Today, Sept. 22, is observed as the birth date of cold, creamy, smooth, crunchy, crispy, delicious, dairy royalty.
It was on this date in 1903, you see, that Italo Marchiony of New York filed his patent for ice-cream cups. Edible ice-cream holders eventually would become known far and wide as ice-cream cones, held in high cream esteem, as they still are to this day.
I grew up just 23 miles east of St. Louis and was always of the persuasion that the ice-cream cone was invented at the 1904 World's Fair in old St. Louie. I was wrong. Wrong, wrong, wrong. Woe is me. All this time, I thought I was from cone country, the birthplace of the ice-cream cone.
Hang on a minute. Let's look at this another way. St. Louis is, after all, home of the best ice-cream cone of all time – the waffle cone! Yep, it was at the World's Fair in St. Louis in 1904, when ice-cream vendor Arnold Fornachou ran out paper serving dishes. Syrian immigrant Ernest Hamwi came to his aid, rolling up some of his waffle-like pastries, which served well as yummy ice-cream vessels.
Now I learn that the waffle-cone story might be inaccurate. No hard evidence exists to credit the storyline of that 1904 legend, according to the Missouri Historical Society, although Hamwi did end up founding the Cornucopia Waffle Company, which became the Missouri Cone Company. So, there you go, folks; St. Louis has played a role of sorts, at least, in ice-cream cone history.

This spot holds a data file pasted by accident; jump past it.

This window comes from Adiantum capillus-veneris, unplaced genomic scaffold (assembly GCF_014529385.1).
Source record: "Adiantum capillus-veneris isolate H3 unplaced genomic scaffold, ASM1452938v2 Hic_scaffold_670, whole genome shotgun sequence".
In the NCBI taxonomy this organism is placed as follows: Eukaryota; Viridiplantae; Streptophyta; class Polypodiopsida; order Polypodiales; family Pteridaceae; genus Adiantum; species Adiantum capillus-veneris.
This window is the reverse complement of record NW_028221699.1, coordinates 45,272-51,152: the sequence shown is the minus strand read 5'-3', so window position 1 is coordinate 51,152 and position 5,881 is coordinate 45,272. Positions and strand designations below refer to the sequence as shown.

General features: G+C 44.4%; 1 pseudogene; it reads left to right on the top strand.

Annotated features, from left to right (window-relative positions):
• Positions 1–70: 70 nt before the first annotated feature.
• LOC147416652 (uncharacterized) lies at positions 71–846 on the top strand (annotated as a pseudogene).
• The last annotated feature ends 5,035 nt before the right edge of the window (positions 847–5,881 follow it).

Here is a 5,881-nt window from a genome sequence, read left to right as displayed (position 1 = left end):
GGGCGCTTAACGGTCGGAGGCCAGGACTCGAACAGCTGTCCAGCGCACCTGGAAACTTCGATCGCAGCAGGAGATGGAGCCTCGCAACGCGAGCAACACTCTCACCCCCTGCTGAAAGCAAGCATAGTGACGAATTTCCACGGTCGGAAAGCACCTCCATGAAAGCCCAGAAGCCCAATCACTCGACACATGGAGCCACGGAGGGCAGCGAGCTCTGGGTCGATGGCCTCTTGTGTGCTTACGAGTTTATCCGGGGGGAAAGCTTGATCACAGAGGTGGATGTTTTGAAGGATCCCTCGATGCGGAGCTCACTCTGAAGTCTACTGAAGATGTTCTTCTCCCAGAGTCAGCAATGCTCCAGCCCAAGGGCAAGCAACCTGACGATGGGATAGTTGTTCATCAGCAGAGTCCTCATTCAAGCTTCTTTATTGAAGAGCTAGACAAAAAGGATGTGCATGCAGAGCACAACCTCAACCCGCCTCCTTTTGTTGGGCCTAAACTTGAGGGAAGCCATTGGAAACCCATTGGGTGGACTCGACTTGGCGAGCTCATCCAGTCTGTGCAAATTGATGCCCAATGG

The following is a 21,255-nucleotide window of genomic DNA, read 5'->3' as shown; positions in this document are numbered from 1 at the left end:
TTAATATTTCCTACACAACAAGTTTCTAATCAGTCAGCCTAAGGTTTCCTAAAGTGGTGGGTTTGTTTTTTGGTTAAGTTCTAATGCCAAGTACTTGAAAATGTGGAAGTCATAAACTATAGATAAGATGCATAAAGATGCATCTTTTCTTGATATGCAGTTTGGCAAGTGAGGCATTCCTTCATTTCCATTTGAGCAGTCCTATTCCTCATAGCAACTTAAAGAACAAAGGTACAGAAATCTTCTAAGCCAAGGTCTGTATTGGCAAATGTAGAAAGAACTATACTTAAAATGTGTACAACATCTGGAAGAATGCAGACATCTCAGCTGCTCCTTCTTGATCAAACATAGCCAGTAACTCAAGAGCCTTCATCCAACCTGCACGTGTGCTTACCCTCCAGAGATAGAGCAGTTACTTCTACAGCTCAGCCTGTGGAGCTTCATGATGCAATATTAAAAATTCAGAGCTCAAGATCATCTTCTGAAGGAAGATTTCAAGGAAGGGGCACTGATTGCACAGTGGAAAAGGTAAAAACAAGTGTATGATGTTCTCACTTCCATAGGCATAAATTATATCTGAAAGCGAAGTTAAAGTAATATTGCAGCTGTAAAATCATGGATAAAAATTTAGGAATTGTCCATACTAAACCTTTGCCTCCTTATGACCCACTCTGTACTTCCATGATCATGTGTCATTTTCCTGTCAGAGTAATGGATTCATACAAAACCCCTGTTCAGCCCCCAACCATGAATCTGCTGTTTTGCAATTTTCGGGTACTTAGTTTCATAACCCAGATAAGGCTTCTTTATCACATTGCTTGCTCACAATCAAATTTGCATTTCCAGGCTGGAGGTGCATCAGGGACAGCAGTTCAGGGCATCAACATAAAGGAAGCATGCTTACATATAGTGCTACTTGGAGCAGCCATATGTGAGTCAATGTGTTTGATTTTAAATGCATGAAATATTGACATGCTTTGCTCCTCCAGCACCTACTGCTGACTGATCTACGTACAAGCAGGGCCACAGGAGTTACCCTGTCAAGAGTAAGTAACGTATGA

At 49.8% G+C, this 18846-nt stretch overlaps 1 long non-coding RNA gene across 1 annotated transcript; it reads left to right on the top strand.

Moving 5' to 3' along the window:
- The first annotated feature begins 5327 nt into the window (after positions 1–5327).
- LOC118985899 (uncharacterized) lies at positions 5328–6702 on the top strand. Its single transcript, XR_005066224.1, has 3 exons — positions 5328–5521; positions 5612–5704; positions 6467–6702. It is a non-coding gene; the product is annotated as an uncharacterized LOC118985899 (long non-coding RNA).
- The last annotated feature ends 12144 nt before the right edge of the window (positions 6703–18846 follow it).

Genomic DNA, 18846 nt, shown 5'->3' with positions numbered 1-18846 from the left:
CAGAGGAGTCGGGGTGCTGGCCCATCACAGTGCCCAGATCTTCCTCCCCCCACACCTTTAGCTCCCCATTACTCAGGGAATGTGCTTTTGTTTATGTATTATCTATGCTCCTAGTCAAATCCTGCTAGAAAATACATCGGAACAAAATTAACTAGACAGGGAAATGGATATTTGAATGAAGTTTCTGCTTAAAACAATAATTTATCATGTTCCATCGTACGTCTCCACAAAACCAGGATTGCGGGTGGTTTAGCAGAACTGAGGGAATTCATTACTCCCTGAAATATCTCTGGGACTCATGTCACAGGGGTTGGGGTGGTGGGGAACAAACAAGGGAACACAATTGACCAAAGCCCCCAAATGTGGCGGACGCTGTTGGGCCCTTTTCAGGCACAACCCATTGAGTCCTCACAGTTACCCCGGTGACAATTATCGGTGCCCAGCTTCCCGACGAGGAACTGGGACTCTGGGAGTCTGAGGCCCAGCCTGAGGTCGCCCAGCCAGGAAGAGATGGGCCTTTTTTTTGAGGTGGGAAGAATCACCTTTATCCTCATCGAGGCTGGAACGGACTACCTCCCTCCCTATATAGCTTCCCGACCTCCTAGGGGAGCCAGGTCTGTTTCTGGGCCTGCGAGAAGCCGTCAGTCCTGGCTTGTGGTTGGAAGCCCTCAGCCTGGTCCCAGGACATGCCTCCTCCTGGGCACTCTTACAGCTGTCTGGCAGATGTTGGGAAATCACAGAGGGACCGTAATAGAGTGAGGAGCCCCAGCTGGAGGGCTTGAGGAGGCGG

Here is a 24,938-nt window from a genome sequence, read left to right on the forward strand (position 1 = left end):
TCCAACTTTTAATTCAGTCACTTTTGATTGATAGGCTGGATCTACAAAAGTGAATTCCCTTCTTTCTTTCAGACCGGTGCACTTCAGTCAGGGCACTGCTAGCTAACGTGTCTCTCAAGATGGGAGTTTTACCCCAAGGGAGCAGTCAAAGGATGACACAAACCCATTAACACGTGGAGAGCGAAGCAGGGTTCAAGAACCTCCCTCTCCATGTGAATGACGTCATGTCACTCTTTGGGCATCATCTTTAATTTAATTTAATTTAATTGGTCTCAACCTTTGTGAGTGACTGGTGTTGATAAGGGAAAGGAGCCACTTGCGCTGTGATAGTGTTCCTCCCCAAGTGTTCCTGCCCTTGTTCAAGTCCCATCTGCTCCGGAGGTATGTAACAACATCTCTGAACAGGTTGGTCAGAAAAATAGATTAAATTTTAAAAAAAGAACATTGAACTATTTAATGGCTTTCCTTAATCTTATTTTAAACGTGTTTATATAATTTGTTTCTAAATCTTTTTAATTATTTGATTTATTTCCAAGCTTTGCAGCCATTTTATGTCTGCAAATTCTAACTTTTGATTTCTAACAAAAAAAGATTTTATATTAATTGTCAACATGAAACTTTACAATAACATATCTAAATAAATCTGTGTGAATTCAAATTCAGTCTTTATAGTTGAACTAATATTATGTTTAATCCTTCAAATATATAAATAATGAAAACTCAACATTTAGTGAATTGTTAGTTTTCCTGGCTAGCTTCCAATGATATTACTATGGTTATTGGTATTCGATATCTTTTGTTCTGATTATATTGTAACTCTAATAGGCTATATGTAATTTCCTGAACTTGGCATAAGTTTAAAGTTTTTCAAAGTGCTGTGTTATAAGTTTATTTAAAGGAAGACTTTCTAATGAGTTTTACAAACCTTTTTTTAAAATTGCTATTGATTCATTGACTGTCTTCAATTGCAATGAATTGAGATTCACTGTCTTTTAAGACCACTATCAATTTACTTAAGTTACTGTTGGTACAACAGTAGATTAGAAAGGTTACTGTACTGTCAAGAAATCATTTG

History, smistory. The important thing is the mere existence of ice-cream cones – then, now and hopefully forever. The smooth creaminess and the sweet crunchiness and the exhilarating coldness all combine to create the most luscious, spectacular treat in the world of treats, desserts and goodies. Not even brain freeze can detract from the joy of devouring an ice-cream cone.
In the world of ice-cream cones, you basically have your hard-cream cones and your soft-cream cones and your chocolate-dip cones. I'm a soft-cream man. I'm talking about custard or soft-serve ice cream, preferably in a waffle cone or sugar cone.
My father loved the old-fashion, custard-style, soft ice cream in a cone. When I was a boy, we stopped at little ice-cream shops along little highways all over Illinois and Missouri, sampling the local, handmade, soft-serve ice creams in different kinds of cones. Some of my best boyhood memories are about me and Dad motorcycling on hot, summer, Sunday afternoons, stopping at ice-cream shops we hadn't tried before.
I wonder how many shirts I've ruined with chocolate spots after letting the chocolate ice cream atop my cone drip before I could lick the drip and slurp it between my lips, as any experienced cone connoisseur should be able to do adeptly and easily. The out-of-control dripping usually happens under a bright sun on a broiling hot day. I know that's no excuse, so maybe I'm just a bit of a slob. But with an ice-cream cone, I'm a gloriously happy slob.
Be happy. Be sloppy if you want. It's the anniversary of the ice-cream cone. I'll take two scoops, thank you.